Filip Johnsson, Deputy Programme Director for Mistra Carbon Exit and Programme Director for Mistra Electrification.

“The instruments mentioned by Lars, particularly the EU ETS, as well as a carbon tax, are really important. We must ensure they are improved, but we also need to understand the level of the price increase for the final product. This makes the value chain perspective incredibly important, finding new constellations and cooperation so we can reset. If there is increased pressure from the consumers at the end of the value chain, this will spread up the chain,” says Filip Johnsson.

The transition also involves achieving effective electrification, one of the biggest measures in reducing emissions. There is great potential for new technologies here, and for linking sectors together, known as sector coupling.

Northern Sweden is the model for the transition

H2 Green Steel is one of the new companies putting carbon-free technology in production in Boden, Norrbotten. Chief Sustainability Officer Lars Lundström says that the Hybrit initiative for fossil-free steel production, as well the Northvolt battery plant, are sources of inspiration for producing carbon-neutral steel using a hydrogen-based process. Large-scale production is planned for 2024 and collaboration with other companies, politicians and customers is vital.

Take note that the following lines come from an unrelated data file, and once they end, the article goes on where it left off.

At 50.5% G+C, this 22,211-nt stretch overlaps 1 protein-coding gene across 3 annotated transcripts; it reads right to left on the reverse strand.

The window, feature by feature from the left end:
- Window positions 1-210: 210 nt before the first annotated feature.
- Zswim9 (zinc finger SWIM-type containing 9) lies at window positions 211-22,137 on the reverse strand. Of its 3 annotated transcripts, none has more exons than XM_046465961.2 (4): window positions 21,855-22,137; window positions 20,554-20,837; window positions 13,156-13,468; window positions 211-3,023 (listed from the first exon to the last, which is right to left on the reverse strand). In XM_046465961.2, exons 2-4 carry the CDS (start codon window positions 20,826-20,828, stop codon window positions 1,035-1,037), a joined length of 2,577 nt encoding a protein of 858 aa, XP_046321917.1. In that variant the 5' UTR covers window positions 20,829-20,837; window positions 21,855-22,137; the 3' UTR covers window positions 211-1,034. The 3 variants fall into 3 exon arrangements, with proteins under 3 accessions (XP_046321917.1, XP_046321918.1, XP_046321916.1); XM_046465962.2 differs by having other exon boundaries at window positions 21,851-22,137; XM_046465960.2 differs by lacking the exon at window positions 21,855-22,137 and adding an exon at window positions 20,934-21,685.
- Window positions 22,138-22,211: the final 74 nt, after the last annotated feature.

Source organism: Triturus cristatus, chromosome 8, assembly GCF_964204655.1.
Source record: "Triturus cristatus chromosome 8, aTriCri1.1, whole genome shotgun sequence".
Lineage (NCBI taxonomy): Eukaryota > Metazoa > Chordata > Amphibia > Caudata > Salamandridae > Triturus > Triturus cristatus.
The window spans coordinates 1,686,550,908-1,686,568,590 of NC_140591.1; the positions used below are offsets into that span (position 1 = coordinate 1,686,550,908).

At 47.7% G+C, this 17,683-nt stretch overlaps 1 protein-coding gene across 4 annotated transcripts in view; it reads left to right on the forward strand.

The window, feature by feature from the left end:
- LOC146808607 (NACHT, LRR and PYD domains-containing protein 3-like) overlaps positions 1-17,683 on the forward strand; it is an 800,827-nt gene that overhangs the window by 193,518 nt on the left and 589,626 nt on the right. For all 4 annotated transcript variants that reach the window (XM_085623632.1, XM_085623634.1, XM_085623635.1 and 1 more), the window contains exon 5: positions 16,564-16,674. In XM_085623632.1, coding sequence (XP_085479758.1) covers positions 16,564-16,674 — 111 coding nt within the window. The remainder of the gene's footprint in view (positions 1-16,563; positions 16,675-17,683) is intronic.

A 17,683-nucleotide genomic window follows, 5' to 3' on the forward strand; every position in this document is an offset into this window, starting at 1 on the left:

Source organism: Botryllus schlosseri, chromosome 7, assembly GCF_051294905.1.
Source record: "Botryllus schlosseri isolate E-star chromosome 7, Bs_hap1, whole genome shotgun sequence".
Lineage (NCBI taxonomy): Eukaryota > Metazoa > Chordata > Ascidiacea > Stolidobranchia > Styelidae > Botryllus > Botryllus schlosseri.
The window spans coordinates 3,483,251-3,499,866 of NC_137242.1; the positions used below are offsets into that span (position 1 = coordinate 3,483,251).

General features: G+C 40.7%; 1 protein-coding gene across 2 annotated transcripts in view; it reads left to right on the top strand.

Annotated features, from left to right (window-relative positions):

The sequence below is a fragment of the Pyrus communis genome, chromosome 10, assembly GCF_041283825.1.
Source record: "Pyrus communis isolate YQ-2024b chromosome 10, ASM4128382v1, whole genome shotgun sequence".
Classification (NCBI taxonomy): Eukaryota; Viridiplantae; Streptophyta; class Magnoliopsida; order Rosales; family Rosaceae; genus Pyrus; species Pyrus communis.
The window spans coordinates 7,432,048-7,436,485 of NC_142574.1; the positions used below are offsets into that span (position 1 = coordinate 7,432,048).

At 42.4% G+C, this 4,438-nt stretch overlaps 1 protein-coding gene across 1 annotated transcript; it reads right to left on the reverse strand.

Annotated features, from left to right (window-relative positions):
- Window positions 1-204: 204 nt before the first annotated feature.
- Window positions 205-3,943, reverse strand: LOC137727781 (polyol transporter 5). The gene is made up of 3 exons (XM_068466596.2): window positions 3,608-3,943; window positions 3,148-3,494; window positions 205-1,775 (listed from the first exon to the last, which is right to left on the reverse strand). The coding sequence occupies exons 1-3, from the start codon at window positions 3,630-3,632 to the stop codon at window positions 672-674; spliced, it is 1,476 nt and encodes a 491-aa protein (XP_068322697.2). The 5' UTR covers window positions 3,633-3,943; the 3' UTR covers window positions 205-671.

Lars Lundström, Chief Sustainability Officer at H2 Green Steel.

“We need to work with politicians, locally and regionally, and we do so extensively. In Norrbotten, and in Boden, the issues are largely housing and permit assessments. At the EU level we like tough climate targets, we like a high price on carbon emissions and preferably no free emission allowances. At a global level we see that it’s incredibly important to set tough climate goals based on research,” says Lars Lundström.

He also sees the importance of everyone helping to drive green demand. In the end, consumers must be prepared to pay a little more, at least during a bridging period.

Kristina Sundin Jonsson, Director of Skellefteå Municipality.

One of the municipalities that is a model for the transition now occurring in northern Sweden is Skellefteå. Northvolt – which aims to produce batteries for a million cars – has established here, bringing 3,000–4,000 direct jobs and about three times as many indirect jobs, in a town that currently has about 70,000 inhabitants, according to Municipal Director Kristina Sundin Jonsson.

“This is an extraordinary societal transformation. Transformation of this speed hasn’t happened before in Sweden, and means that 100,000 new people will come to Västerbotten and Norrbotten. This requires cooperation at every level, national, regional and local.”
Kristina Sundin Jonsson says this is a huge challenge, and a change that is affecting the entire community.